15. 15. the main advantages from being in the incubator and in the park, in general, were theproximity with other entrepreneurs (and the favourable environment for networking thatcomes with it) and the recognition associated to the name of the park and to thepresence of firms with good reputation in the market. In other words, the networkingaspects were more valued than the actual support services. When addressing networking in Taguspark, some remarks must be made in whatconcerns the definition of internal and external networks, which result from theorganizational aspects of the incubator, especially the second incubation program. The fact that the incubator doesn’t present physical boundaries that wouldotherwise allow a clear distinction between the inside and outside of the incubator, andthe cohabitation of incubatees and established firms in the same buildings add somenew dimensions to the called internal networking. as given by Lyons (2000) [31] When referring to internal networking in Taguspark, we’ll not only consider therelationships between incubatees, but also the relationships between incubatees andestablished firms in the same building. An additional distinction will be made betweenbuilding-level internal networking (within the same building) and park-wide internalnetworking (between all entities in the park). The external networking that concerns the relationships between the firms of thepark and entities outside the park, despite being believed to have an equally importantrole in the development of young firms and in the process of transition of these firms tothe outside of the park, was left out of the scope of this study. Internal networking in Taguspark takes place under various forms. On the onehand, there are events organized by the park in order to promote the interaction betweenentrepreneurs and other entities at a park-level, either formally or informally. On the 14
  16. 16. other hand, networking happens spontaneously, fostered by the close physical proximitybetween firms that share buildings and corridors. As for the initiatives organized by the Incubator to promote the informalinteraction between the firms and other entities of the park, we’ve found that some havetaken place, either on a regular basis or in special occasions. Examples of these are theseminars and conferences, the “breakfasts at the park”, the “mini-feira”, the “Safari” inMafra or going to the Circus on Christmas. These events were opened to everyone inthe park and were seen as valuable opportunities for knowing more about the firms ofthe park and establishing contacts in an informal manner. Nevertheless, all intervieweesreferred that these initiatives were very sporadic, and should take place more regularly,while others mentioned that these events usually had little attendance, seeming apparentthat not all entrepreneurs were interested in engaging in such networking activities. In terms of organized events to promote formal interaction betweenentrepreneurs, one of the interviewees, whose firm was started in the Incubator in 1997,mentioned that the Incubator had a very important role in bringing firms into contact, byorganizing a meeting with all the incubated firms and a couple of other meetings withmature firms, considered potential partners. On the contrary, the firms formed morerecently didn’t benefit from this kind of formal mechanism of networking and neitherdid the ex-incubatees and mature firms interviewed. Apart from this example, mostinterviewees answered that there weren’t any formal mechanisms of networking, butrather networking depended on the entrepreneur’s initiative alone. Taguspark holds a database of all the firms of the park, which contains adescription of the firms, their industry, activity and contact details. The aim of thiscalled search engine is to serve as a tool for networking, allowing firms to know moreabout the firms established in the park and establish contacts. To access this search 15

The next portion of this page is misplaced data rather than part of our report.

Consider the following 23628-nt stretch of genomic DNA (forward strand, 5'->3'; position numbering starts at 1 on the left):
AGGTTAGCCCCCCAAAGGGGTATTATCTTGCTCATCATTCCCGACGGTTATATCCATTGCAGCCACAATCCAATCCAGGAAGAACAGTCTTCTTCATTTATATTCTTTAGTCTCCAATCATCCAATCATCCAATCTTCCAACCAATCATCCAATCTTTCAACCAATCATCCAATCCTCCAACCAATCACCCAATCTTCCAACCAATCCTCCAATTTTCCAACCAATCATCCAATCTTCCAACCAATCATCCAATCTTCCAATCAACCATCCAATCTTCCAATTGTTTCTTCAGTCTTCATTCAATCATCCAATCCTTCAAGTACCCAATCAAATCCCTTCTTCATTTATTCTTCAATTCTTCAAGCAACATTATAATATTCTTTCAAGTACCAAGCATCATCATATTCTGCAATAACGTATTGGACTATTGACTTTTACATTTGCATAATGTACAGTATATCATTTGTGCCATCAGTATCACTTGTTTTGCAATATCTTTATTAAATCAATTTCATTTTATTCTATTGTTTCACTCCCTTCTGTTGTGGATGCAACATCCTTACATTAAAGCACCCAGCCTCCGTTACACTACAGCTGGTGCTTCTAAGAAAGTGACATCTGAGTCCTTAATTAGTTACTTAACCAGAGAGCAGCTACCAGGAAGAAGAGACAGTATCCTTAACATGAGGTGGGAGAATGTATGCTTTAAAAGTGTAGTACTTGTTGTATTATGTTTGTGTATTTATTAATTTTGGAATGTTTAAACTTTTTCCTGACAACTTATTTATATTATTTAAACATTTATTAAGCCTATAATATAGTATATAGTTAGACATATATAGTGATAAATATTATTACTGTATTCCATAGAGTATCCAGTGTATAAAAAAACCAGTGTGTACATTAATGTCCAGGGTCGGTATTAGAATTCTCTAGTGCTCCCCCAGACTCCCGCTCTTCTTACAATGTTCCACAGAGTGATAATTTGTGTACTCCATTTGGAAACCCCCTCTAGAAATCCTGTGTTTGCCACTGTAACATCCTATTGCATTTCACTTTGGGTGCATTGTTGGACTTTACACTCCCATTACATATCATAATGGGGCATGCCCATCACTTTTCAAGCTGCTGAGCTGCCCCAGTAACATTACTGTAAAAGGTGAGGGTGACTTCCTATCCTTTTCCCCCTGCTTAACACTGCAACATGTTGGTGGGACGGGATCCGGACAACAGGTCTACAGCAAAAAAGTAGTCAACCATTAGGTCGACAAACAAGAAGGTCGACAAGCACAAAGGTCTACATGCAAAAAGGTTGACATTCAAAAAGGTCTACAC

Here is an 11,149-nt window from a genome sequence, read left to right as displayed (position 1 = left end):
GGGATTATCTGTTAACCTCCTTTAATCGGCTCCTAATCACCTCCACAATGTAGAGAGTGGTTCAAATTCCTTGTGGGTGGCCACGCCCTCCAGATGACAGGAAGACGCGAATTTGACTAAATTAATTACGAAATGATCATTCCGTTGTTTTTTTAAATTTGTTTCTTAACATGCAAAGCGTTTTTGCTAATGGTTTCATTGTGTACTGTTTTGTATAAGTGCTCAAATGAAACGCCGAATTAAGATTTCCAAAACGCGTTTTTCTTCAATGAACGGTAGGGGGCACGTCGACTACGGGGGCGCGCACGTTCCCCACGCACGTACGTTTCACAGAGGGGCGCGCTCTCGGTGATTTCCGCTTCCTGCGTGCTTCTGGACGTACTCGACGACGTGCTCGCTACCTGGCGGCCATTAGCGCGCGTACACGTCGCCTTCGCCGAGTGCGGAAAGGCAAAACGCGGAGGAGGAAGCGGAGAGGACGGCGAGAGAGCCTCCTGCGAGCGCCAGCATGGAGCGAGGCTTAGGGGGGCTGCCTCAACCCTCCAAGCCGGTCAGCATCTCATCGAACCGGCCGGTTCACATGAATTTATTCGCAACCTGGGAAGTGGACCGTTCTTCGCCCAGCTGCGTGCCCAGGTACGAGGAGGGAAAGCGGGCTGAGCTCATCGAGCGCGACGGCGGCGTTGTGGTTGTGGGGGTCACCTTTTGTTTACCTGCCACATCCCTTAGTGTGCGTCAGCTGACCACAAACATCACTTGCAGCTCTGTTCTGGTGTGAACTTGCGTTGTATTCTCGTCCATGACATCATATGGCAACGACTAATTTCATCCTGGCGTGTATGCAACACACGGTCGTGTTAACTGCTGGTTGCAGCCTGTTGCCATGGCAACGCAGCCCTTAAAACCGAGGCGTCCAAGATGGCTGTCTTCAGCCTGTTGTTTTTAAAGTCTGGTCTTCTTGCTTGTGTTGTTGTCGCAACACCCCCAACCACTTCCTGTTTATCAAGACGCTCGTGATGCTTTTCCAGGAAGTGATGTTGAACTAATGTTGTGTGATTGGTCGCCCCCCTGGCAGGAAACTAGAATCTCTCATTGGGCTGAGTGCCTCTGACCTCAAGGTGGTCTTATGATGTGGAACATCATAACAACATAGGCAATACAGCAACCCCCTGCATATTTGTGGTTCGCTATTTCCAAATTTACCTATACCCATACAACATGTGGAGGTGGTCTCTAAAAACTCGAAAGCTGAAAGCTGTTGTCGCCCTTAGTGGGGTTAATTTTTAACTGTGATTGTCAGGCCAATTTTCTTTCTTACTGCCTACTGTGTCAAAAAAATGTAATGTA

17. 17. engine firms come to the central services of the park and ask for the sought after serviceor firm. However, the value of this tool has been questioned. While some of theinterviewees had received useful contacts through the search engine, others saw it as asource of misdirected advertising. Conversely, a different type of networking seems to be assuming an increasingimportance. When incubatees move to offices in the various buildings of the park(figures 1 and 2) they are given the opportunity to interact directly with the more matureand experienced firms. The sharing of buildings and corridors, by itself, and thespontaneous networking that happens as a result of this proximity was unanimouslyheld as doubtlessly valuable to all firms in the park. While the interaction and cooperation among incubated firms have already beenfairly discussed [32], the cohabitation between incubatees and established mature firmsappears as a singular characteristic of the object of this study. This shift of environment has brought both negative and positive effects in termsof networking. On the one hand, it deteriorates the linkages between incubatees. On theother hand, it raises a discussion related to the synergies and networking advantages thatmight be derived from the cohabitation between incubatees and established firms. Findings regarding this topic reveal rather dissonant answers from incubatees.While some had experienced advantages from this cohabitation, others didn’t feel like itbrought any benefit. The first group stated that this interaction has been fundamental for the growthand development of the young firms, allowing entrepreneurs to share their experience,solve problems, debate ideas and receive advice from more experienced entrepreneurs. 16